New Brunswick

New Brunswickers prepare for slow return of travel across U.S. land border

The reopening of the U.S. land border on Monday is a welcome move among snowbirds and those looking to visit friends and family. But border communities expect testing requirements for returning to Canada will deter smaller trips.

Canadians can now enter the U.S. with proof of vaccination

Maine has 1.7 times the population of New Brunswick, but has seen 35 times the number of deaths from COVID-19. (Robert F. Bukaty/Associated Press)

While Aurel Schofield didn't mind his last winter in New Brunswick, he's looking forward to trading his Dieppe home for the warm sun of his condo in Naples, Fla.

The reopening of the U.S. land border on Monday is welcome news to snowbirds and those looking to visit friends and family. Travellers will need to be fully vaccinated and meet testing requirements when they return home.

When Schofield was last in Florida, he was forced to rush back home as the pandemic began in March 2020. Now, he's looking forward to returning to the ocean among thousands of Canadian snowbirds flocking south.

"We rent boats, and we go out on the open water, and we go up in the Everglades," he said. 

The reopening comes more than 20 months after the U.S. and Canada jointly closed their land borders to prevent the spread of COVID-19. 

Testing requirements remain

Many businesses in northern Maine are reliant on cross-border customers from New Brunswick, who buy cheaper gas, milk and groceries in the U.S. Thousands of parcels have been piling up in mailrooms and international package-handling facilities.

While those communities have been desperate for international travel to resume, requirements for returning to Canada will make those short shopping trips difficult.

Aurel Schofield of Dieppe spends his winters near Naples, Fla. He's preparing to return this year after the reopening of the U.S. land border. (Submitted/Aurel Schofield)

Travellers returning to New Brunswick from Maine or other U.S. destinations will need a negative COVID-19 molecular test taken within 72 hours of arrival. They will also need to upload proof of vaccination and additional travel information to the ArriveCan app up to 72 hours before crossing the border.

Rapid antigen tests, including the kits distributed by the New Brunswick government, are not accepted.

Some travellers, even if they're fully vaccinated, may be randomly selected for a second post-arrival test.

Hoping for cross-border traffic

In Houlton, Maine, a community just 20 kilometres from Woodstock, locals expect those complicated restrictions will deter Canadian shoppers from venturing to U.S. businesses.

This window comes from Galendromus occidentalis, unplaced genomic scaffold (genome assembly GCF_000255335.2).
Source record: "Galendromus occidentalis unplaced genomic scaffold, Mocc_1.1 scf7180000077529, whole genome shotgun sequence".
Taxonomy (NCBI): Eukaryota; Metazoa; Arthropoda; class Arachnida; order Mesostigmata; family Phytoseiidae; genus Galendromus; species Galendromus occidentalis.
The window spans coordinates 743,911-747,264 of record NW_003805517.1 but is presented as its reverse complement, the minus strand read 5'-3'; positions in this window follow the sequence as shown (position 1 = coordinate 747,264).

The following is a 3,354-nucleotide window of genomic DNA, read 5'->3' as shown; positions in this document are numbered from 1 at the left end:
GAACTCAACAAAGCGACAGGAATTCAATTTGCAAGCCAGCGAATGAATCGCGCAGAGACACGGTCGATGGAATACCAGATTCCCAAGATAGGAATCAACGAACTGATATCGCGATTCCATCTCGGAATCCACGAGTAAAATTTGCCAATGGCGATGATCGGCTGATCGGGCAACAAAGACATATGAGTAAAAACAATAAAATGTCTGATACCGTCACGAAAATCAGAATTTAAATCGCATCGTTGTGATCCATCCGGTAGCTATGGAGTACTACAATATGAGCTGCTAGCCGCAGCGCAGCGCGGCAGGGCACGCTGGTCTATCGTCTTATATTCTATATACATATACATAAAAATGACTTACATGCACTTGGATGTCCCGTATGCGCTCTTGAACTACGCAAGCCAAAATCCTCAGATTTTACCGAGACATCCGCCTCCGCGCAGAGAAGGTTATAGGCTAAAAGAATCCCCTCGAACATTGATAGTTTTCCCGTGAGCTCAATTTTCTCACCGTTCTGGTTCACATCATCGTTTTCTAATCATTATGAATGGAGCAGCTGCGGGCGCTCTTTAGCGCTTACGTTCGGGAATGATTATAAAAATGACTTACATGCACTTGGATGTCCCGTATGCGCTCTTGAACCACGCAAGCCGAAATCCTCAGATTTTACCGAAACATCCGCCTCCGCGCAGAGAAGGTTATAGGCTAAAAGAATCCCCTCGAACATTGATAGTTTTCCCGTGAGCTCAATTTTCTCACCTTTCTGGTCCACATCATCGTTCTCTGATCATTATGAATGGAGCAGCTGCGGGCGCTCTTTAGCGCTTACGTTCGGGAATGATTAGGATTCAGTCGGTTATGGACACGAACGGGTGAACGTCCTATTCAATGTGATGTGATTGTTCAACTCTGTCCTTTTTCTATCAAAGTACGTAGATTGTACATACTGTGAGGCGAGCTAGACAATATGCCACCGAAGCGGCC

Jane Torres, executive director of the Greater Houlton Chamber of Commerce, said businesses have been finding ways to survive without Canadian customers — but hope they start to return.

"We're hoping when the border opens on Monday that there's more crossover, that people are more comfortable coming back and forth."

Canada reopened its border to fully-vaccinated Americans on Aug. 9. That delay in easing restrictions for both countries sparked frustration in many cross-border communities.

Officials in border communities expect testing requirements when returning to Canada will discourage New Brunswickers from taking short trips to Maine. (Ryan Remiorz/The Canadian Press)

Torres said many residents in the Houlton area have held off on visiting New Brunswick because of the negative test requirement. The nearest testing site in Maine is more than 190 kilometres south in Bangor and costs about $110 out-of-pocket if it is for travel.

"I would like to see it be like it was before … my wish is that you wouldn't have to be tested," she said.

In Woodstock, Mayor Arthur Slipp said both the border requirements and COVID-19 safety concerns will likely deter back-and-forth travel from returning to pre-pandemic levels. He expects snowbirds will flock to the border, while daytrippers might hold off.

Slipp said Black Friday sales in Bangor this month are typically a big attraction for Carleton County residents and could lure some to cross into Maine.

"I think it's going to take a bit of time for people to become comfortable with the protocols that they're going to have to deal with," he said.

Waiting for a vaccine booster

Snowbirds can pack their bags and begin driving to Florida on Monday.

Schofield, a retired family doctor, normally leaves in late October. This year, however, he's waiting until early January to start the more than 3,200-kilometre drive to Naples — to allow time to get a third dose of the vaccine.

Aurel Schofield has a winter home in southwest Florida near Naples. He's waiting until receiving a third vaccine dose before returning in early January. (Aurel Schofield/Submitted)

An estimated 300,000 Canadian snowbirds normally travel to the United States and Mexico for winters, according to Statistics Canada. Despite the land border shutdown and high COVID-19 case numbers last year, some decided to head south anyway by flying.

The snowbird said he's looked closely at vaccination rates from the U.S. Centers for Disease Control. His winter home is in Collier County, which has an older population and vaccination rate of 72.2 per cent for the eligible population.

"You can't hide from it and it won't disappear soon, so you have to live with it, and take all the best precautions that you can," he said.

ABOUT THE AUTHOR

Alexandre Silberman

Video journalist

Alexandre Silberman is a video journalist with CBC News based in Moncton. He has previously worked at CBC Fredericton, Power & Politics, and Marketplace. You can reach him by email at: alexandre.silberman@cbc.ca

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